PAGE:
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Dissertation Proposal Defense – Travis J. Voorhees
MSE Grad Presentation
Wednesday, February 14, 2018 - 11:00am
MaRC (Callaway) 201
Committee Members: Prof. Naresh Thadhani, Advisor, MSE Dr. D. Anthony Fredenburg, Los Alamos National Laboratory Prof. Min Zhou, ME Prof. Kimberly Kurtis, CEE Prof. Preet Singh, MSE
"Investigating the Dynamic Compaction Behavior of Brittle Powders"
The compression of porous materials to full density is a complex physical and mechanical process. Modeling efforts to capture the compaction behavior of distended solids (e.g., porous materials or powders) have produced a variety of compaction models, each functionalized to address specific compaction mechanisms. Of the available models, those suited for high-strain-rate deformation associated with shock loading have generally been developed for ductile materials. Compaction models for brittle materials have only been developed for quasistatic loading conditions. No predictive models currently exist that successfully capture the physical processes and mechanics for shock compaction of brittle distended materials, such as sand and oxide powders.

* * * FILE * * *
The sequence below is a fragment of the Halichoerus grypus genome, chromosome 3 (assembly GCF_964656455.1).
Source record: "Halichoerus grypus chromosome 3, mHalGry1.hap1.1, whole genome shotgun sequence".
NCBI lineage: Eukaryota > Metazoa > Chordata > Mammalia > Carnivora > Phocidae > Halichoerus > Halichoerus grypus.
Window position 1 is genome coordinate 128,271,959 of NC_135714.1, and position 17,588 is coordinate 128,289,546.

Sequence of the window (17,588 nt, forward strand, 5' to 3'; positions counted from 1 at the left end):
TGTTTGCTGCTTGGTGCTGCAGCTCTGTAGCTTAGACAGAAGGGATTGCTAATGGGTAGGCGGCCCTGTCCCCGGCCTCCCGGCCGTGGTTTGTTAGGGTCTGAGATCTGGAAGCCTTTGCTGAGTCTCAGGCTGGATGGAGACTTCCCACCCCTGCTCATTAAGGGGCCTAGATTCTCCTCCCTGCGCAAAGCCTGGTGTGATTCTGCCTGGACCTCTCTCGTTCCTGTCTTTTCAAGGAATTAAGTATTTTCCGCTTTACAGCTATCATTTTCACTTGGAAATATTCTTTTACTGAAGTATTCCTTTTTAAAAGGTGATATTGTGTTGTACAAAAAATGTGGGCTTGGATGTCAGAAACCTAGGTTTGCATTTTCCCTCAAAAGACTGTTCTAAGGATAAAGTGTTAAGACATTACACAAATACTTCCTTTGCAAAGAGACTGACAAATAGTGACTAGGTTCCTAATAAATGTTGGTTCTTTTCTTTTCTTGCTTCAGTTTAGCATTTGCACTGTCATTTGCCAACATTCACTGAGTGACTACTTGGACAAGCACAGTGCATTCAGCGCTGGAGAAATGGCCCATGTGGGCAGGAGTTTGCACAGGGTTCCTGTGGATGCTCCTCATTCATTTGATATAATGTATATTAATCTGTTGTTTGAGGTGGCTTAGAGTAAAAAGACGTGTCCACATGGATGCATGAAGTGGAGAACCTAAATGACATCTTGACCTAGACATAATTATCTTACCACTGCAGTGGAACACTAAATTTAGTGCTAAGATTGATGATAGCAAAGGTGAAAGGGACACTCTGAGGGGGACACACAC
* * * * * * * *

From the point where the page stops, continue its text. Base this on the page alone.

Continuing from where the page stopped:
The primary hindrance in producing a dynamic compaction model for brittle distended materials is the lack of availability of high-fidelity, high-precision shock compaction data for validation. The proposed work is aimed at alleviating this issue by developing a high-precision testing method in combination with high-fidelity analysis methods to accurately and precisely determine the shocked state of an ideal test material, ceria powder, under uniaxial strain dynamic compaction. The measured shock compaction data from these brittle powder experiments is then used in initial computations to design a cylindrically converging shock compaction experiment with in situ time-resolved shocked density measurements, employing proton radiography. The preliminary experimental and computational results obtained from these uniaxial strain dynamic compaction and cylindrically converging shock compaction experiments are presented. An experimental and computational path forwards to predictive model development is then proposed.